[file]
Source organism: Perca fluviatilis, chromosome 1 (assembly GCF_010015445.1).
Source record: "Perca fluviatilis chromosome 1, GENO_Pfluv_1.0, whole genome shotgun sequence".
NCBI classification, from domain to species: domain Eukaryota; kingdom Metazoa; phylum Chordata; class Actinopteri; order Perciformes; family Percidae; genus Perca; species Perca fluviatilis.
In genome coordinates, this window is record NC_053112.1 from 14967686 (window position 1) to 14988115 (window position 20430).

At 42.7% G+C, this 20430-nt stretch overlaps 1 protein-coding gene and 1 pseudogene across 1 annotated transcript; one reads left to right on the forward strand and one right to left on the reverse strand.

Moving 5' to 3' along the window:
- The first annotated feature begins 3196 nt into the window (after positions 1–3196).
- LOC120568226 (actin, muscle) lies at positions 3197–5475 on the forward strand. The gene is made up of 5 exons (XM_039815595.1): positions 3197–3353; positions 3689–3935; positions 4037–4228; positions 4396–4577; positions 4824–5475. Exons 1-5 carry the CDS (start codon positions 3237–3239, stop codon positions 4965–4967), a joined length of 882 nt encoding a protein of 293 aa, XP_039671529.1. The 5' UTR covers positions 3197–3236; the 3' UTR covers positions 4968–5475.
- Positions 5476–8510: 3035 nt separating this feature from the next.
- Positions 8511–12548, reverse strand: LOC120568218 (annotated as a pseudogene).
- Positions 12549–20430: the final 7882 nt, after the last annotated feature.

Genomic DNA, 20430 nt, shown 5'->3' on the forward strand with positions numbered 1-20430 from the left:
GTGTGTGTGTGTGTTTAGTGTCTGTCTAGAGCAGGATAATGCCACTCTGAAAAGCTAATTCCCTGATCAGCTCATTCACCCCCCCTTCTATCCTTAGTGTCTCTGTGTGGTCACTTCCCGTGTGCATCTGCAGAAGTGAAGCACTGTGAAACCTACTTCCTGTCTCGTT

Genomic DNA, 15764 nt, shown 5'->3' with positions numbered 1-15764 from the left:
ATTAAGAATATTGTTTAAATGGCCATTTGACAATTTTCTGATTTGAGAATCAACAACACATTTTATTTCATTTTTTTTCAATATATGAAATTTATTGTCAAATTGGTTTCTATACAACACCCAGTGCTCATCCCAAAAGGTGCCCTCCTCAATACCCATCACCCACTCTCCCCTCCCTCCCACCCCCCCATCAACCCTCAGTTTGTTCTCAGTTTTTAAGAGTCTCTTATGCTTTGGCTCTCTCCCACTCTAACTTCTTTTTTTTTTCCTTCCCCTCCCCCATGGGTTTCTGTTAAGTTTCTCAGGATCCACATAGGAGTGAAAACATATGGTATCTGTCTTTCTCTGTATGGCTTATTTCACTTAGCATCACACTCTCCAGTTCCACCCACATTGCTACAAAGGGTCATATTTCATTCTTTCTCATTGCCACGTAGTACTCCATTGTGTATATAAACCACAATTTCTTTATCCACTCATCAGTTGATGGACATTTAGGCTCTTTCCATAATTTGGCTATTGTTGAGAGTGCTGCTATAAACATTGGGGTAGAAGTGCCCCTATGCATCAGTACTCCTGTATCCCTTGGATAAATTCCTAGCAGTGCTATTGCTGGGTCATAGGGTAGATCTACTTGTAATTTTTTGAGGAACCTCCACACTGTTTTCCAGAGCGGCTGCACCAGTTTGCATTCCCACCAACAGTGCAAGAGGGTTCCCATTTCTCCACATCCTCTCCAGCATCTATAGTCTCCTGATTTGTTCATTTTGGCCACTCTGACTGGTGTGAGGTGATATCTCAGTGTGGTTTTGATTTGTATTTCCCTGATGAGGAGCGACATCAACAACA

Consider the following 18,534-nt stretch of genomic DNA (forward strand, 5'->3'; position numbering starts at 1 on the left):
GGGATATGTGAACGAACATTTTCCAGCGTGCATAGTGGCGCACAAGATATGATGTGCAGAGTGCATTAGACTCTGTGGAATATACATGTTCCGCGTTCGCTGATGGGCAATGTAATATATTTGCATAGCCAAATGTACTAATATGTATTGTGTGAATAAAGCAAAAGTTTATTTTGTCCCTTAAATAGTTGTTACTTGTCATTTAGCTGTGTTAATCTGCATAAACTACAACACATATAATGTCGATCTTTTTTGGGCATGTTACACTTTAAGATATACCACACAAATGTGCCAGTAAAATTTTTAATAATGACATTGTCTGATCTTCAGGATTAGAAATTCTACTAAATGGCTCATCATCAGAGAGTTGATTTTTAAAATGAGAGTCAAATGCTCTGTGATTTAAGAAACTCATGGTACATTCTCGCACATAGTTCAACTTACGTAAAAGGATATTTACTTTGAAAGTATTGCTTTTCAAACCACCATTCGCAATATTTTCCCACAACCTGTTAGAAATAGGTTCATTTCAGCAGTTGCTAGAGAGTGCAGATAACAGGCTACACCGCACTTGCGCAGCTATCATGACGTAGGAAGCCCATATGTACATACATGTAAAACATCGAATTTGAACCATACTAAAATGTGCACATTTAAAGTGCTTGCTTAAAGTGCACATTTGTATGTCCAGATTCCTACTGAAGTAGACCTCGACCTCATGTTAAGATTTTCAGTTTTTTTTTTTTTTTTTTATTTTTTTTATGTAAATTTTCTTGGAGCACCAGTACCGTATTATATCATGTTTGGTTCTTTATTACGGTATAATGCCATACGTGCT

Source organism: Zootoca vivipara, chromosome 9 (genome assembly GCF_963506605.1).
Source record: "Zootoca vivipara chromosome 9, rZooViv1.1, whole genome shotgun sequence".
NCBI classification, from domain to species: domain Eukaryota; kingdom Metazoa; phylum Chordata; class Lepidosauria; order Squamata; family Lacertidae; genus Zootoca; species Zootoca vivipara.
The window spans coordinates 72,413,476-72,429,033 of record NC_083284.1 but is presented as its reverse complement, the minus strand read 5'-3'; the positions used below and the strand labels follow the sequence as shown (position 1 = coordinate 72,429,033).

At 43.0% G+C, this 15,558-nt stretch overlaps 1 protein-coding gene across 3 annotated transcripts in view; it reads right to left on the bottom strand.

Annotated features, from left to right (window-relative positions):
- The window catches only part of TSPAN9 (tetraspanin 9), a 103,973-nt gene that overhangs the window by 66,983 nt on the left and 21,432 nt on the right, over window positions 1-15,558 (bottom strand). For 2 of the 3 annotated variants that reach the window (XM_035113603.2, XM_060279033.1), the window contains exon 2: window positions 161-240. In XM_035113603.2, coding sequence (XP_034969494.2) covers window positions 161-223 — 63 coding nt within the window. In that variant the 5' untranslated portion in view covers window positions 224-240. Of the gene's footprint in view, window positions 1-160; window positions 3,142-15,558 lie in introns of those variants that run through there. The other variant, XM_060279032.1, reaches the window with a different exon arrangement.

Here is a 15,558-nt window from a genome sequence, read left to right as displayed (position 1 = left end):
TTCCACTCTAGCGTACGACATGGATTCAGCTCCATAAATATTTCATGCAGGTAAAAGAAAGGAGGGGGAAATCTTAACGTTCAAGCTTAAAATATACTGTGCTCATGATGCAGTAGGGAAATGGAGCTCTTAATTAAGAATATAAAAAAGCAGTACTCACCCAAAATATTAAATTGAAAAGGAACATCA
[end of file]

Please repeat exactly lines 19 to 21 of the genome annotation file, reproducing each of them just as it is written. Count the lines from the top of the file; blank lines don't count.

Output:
Source record: "Zootoca vivipara chromosome 9, rZooViv1.1, whole genome shotgun sequence".
NCBI classification, from domain to species: domain Eukaryota; kingdom Metazoa; phylum Chordata; class Lepidosauria; order Squamata; family Lacertidae; genus Zootoca; species Zootoca vivipara.
The window spans coordinates 72,413,476-72,429,033 of record NC_083284.1 but is presented as its reverse complement, the minus strand read 5'-3'; the positions used below and the strand labels follow the sequence as shown (position 1 = coordinate 72,429,033).